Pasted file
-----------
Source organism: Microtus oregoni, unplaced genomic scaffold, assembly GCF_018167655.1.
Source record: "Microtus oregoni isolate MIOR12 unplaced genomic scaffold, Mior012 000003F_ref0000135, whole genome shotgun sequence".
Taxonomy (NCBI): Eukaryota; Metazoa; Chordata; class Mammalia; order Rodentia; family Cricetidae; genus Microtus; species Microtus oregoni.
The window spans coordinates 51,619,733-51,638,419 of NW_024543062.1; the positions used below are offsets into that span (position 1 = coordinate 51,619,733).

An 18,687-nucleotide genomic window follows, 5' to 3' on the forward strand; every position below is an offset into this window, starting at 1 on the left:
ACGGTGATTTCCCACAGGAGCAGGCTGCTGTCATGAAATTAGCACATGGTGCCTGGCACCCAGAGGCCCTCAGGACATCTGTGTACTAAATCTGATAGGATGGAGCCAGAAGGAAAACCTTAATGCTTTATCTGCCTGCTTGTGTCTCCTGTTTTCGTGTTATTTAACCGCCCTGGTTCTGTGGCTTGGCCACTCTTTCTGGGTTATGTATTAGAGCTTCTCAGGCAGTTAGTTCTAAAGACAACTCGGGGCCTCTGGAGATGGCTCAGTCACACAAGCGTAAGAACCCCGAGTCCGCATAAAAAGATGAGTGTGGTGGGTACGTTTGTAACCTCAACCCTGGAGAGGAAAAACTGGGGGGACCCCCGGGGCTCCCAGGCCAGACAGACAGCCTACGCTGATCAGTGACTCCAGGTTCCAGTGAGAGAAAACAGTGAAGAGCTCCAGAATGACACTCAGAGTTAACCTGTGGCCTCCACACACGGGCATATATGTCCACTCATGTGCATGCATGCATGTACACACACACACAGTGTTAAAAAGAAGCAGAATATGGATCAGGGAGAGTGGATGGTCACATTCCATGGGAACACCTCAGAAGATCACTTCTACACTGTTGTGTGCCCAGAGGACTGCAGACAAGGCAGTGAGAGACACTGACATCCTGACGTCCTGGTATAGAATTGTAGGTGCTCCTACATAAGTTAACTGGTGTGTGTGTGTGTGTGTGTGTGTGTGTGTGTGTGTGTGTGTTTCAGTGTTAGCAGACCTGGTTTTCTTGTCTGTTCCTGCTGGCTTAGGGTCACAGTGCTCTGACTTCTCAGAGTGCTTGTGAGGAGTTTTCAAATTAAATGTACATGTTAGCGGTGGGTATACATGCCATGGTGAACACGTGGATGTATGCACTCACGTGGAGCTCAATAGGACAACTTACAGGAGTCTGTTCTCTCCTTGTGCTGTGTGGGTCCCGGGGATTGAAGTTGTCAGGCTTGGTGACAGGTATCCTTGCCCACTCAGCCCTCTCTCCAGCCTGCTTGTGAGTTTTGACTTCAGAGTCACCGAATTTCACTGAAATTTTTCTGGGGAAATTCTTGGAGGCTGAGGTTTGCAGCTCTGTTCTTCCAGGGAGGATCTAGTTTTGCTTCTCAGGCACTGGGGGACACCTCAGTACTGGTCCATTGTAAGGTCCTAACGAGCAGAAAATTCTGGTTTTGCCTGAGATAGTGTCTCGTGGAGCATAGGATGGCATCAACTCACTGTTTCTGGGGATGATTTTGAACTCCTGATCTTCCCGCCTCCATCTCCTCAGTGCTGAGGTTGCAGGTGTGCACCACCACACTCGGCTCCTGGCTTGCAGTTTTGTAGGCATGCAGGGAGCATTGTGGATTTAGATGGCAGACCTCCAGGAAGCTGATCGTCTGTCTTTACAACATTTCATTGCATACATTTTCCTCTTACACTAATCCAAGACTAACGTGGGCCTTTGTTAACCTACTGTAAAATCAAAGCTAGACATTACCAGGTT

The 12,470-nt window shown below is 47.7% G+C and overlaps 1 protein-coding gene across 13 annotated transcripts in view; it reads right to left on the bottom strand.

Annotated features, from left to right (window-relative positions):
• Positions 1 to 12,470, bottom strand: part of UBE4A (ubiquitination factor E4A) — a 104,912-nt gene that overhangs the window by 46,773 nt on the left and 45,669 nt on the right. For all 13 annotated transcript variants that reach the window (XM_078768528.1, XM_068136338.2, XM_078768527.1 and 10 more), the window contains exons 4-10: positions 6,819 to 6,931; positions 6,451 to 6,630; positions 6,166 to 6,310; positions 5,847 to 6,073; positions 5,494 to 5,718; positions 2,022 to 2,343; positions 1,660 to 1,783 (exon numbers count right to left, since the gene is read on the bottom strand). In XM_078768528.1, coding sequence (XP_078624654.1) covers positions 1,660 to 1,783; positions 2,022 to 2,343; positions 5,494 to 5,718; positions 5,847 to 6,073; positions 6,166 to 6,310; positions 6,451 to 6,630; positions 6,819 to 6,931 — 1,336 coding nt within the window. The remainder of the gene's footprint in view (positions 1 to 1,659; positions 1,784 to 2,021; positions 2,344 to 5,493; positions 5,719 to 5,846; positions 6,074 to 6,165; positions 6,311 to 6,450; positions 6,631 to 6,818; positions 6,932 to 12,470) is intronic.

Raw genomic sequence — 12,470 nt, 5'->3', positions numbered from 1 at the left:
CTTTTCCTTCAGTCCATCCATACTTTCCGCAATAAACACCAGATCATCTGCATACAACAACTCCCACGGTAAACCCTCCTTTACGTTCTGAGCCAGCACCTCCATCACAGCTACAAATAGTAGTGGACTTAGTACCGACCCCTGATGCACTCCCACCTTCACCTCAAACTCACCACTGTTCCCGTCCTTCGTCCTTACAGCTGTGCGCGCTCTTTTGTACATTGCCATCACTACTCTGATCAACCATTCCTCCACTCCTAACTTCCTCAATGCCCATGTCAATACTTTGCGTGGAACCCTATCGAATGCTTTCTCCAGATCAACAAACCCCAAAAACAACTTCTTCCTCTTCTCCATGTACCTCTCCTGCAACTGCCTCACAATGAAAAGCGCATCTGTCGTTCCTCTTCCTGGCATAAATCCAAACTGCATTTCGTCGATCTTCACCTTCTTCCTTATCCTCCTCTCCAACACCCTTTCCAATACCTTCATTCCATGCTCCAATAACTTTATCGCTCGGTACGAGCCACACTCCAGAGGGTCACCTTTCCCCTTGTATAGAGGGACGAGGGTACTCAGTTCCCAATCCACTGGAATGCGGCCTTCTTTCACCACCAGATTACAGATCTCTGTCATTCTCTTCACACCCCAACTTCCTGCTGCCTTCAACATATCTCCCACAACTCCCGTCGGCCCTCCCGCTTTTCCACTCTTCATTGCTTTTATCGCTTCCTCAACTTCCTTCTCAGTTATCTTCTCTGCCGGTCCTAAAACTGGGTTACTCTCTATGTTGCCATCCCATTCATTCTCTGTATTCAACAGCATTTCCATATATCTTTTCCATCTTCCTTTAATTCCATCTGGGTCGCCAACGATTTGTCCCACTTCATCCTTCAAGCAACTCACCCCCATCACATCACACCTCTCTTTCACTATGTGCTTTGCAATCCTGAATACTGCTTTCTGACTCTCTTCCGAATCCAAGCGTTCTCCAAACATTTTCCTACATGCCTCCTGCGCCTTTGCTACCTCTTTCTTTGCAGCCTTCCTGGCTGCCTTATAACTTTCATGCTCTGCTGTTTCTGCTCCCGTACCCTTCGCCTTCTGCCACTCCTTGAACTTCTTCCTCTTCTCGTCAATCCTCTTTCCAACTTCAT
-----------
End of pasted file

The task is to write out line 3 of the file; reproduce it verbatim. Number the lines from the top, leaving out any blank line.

Taxonomy (NCBI): Eukaryota; Metazoa; Chordata; class Mammalia; order Rodentia; family Cricetidae; genus Microtus; species Microtus oregoni.